- Senior Research Fellow at the New America Foundation and George Washington University's Homeland Security Policy Institute
- Pro to the question "Should the United States Continue Its Use of Drone Strikes Abroad?"
“The impact of drones in the counterterror campaign is hard to overstate: terror groups, like many organizations, develop into global threats not because they can recruit suicide bombers but because they have leaders with vision, capability, commitment, and experience. Tactical leaders might view a local government as their primary adversary; strategic leaders, from Osama bin Laden to Abu Musab al-Zarqawi in Iraq to Anwar al-Awlaki in Yemen, have broader horizons. They see the United States and its allies as the root of their problems, and they inspire groups to respond to their vision. Like it or not, they are leaders.
In warzones, drones are another tool to eliminate this leadership. Like bullets from rifled weapons that are more accurate for sniper killings than mini-balls from muskets; like tanks that pack more firepower than infantry; like advances in aircraft that proved so devastating against German cities during World War II. Drones, too, are another advance in the way we can strike an adversary with lethal force, a more surgical, high-tech way to kill an enemy in a warzone, but another weapon in the machine of war nonetheless.
Questions about the ethics of drones, in warzones, would seem misdirected. We have a common understanding, rules of war, for battlefields. If you hear an adversary’s voice on a radio and fire a piece of artillery against that position, you have acted within the rules of warfare. If you strike with a drone, the delivery tool is different, but the target and result are the same. It often appears that our focus on drones stems more from fascination with new technology than with any real distinction between what a drone is designed to do—eliminate the enemy—and what a conventional airstrike would accomplish.”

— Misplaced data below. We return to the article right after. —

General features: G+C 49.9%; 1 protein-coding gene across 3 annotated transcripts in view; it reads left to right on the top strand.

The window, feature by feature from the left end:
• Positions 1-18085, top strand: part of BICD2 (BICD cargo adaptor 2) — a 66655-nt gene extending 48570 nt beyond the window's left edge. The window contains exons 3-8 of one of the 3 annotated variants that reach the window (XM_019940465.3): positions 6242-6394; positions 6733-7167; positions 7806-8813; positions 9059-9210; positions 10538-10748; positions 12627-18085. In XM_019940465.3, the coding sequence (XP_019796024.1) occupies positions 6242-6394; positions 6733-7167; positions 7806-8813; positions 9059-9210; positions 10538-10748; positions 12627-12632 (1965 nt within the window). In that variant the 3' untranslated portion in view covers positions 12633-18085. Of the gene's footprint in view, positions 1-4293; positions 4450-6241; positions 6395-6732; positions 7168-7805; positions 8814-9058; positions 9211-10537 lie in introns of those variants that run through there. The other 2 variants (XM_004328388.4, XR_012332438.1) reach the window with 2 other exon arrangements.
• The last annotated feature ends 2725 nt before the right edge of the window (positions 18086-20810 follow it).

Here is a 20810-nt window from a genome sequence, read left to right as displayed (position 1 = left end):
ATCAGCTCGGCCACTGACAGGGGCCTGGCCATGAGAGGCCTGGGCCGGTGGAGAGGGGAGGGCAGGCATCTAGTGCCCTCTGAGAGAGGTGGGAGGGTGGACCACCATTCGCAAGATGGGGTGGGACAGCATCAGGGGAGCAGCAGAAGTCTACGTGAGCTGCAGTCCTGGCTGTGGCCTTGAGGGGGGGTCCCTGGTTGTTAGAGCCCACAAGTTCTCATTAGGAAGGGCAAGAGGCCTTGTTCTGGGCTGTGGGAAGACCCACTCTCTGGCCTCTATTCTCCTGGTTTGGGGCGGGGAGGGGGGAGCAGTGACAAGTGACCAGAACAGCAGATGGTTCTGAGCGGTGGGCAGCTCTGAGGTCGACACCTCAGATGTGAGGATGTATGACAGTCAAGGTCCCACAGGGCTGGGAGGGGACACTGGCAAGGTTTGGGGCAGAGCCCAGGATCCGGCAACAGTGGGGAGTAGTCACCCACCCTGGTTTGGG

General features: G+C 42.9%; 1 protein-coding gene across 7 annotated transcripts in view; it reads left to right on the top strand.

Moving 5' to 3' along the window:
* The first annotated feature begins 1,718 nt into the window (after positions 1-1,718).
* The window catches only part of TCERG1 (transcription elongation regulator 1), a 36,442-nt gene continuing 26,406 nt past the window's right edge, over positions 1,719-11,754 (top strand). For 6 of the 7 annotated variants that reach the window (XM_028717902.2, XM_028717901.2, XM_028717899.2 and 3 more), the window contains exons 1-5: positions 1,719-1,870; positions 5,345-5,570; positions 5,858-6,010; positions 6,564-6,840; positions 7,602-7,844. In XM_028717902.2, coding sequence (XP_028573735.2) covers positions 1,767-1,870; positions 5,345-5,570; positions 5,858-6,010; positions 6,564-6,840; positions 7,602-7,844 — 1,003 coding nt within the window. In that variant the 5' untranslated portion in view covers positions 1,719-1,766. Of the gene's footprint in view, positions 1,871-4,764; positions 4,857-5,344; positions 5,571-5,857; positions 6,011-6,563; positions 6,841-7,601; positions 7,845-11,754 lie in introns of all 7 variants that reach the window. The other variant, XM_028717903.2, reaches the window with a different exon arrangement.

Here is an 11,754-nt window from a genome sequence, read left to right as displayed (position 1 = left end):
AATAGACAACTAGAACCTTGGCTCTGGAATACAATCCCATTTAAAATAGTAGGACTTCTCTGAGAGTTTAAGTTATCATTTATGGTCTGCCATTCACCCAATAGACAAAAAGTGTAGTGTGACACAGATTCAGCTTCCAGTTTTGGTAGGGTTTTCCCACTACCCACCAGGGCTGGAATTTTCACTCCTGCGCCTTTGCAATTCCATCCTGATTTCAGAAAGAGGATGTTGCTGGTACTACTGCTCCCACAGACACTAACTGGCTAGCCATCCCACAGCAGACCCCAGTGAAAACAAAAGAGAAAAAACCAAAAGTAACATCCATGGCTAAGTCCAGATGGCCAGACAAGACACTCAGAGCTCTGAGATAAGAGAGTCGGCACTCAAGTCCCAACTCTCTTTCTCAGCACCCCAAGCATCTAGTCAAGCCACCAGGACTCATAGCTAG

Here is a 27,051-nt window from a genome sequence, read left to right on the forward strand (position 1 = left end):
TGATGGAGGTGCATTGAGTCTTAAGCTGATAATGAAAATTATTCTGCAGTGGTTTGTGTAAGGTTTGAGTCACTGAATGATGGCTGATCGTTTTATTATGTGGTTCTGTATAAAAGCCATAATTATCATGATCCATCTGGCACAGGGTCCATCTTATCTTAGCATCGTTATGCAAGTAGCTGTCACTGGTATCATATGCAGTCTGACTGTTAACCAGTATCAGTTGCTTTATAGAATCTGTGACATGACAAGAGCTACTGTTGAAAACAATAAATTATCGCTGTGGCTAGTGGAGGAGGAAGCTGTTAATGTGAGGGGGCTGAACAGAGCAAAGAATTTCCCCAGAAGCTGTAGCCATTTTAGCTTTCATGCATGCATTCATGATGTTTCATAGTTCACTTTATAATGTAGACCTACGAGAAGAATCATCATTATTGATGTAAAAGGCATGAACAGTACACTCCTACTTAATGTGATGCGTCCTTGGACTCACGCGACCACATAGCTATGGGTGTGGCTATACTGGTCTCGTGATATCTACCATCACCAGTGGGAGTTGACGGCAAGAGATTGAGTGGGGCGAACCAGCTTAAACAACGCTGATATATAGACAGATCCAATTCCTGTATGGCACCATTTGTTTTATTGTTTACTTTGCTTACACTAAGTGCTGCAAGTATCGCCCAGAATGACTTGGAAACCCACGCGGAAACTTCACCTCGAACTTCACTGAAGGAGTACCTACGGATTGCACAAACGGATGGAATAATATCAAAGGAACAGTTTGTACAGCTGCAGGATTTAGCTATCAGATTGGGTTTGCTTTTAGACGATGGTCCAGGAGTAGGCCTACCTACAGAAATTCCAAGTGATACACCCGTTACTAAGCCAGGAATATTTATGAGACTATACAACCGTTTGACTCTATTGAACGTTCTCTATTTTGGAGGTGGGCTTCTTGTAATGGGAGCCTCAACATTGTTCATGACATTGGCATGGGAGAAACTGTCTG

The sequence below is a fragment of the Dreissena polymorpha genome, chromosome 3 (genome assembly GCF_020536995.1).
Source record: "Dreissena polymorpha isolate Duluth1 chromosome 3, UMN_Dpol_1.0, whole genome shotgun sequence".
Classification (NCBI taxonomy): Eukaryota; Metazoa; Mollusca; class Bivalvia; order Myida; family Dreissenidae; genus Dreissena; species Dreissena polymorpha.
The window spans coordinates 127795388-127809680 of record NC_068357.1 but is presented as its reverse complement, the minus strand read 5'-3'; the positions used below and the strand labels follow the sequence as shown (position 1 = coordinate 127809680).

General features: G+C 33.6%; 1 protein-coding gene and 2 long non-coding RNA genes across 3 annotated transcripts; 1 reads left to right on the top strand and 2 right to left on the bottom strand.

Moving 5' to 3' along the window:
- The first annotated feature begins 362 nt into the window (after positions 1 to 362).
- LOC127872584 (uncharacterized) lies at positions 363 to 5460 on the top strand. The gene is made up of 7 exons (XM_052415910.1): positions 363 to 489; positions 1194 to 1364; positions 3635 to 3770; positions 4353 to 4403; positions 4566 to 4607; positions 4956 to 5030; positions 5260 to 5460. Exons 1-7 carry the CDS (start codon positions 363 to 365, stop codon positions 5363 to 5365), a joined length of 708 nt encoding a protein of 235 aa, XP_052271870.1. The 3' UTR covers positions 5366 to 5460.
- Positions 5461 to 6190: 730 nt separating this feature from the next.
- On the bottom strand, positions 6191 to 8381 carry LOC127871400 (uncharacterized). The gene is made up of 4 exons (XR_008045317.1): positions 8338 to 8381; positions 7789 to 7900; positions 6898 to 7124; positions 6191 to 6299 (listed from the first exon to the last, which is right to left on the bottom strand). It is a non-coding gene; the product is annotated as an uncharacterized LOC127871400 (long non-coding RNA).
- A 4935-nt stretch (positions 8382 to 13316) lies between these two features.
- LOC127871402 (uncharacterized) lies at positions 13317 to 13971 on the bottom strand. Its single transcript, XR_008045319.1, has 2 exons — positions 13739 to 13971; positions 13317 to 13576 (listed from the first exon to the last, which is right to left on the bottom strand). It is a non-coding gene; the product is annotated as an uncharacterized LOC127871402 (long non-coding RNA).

“The Limits of Drone Warfare,” thedailybeast.com, Aug. 3, 2012
- Involvement and Affiliations:
- Senior Research Fellow, New America Foundation, 2010-present
- Senior Research Fellow, Homeland Security Policy Institute, George Washington University, 2010-present
- Deputy Director and Senior Intelligence Adviser, National Security Branch, Federal Bureau of Investigations (FBI), 2005-2010
- Deputy Director, Counterterrorist Center, Central Intelligence Agency (CIA), 2002-2005
- Director for Gulf Affairs, White House National Security Council, 2001-2002
- Manager, Iraq analysis, CIA, 1999-2001
- Deputy National Intelligence Officer for the Near East and South Asia, National Intelligence Council, 1995-1998
- Analyst, Counterterrorist Center, CIA, 1992-1995
- South Asia and Middle East Analyst, CIA, 1985-1992
- Member, Advisory Board, National Counterterrorism Center
- Member, Advisory Board, Director of National Intelligence
- Member, Homeland Security Group, Aspen Institute
- Senior Global Adviser, Oxford Analytica
- President, Mudd Management
- MA, English Literature, University of Virginia, 1984
- BA, cum laude, English Literature, Villanova University, 1983
- Fluent in French
- Featured in ABC, NBC, CBS, CNN, Fox, BBC, MSNBC, al-Jazeera, NPR, the New York Times, and the Washington Post
- Recipient of numerous CIA awards and commendations, including the Director’s Award; the George H.W. Bush Award for excellence in counterterrorism; the CIA’s Distinguished Intelligence Medal and the Distinguished Career Intelligence Medal; the first-ever William Langer Award for excellence in analysis; and numerous Exceptional Performance awards.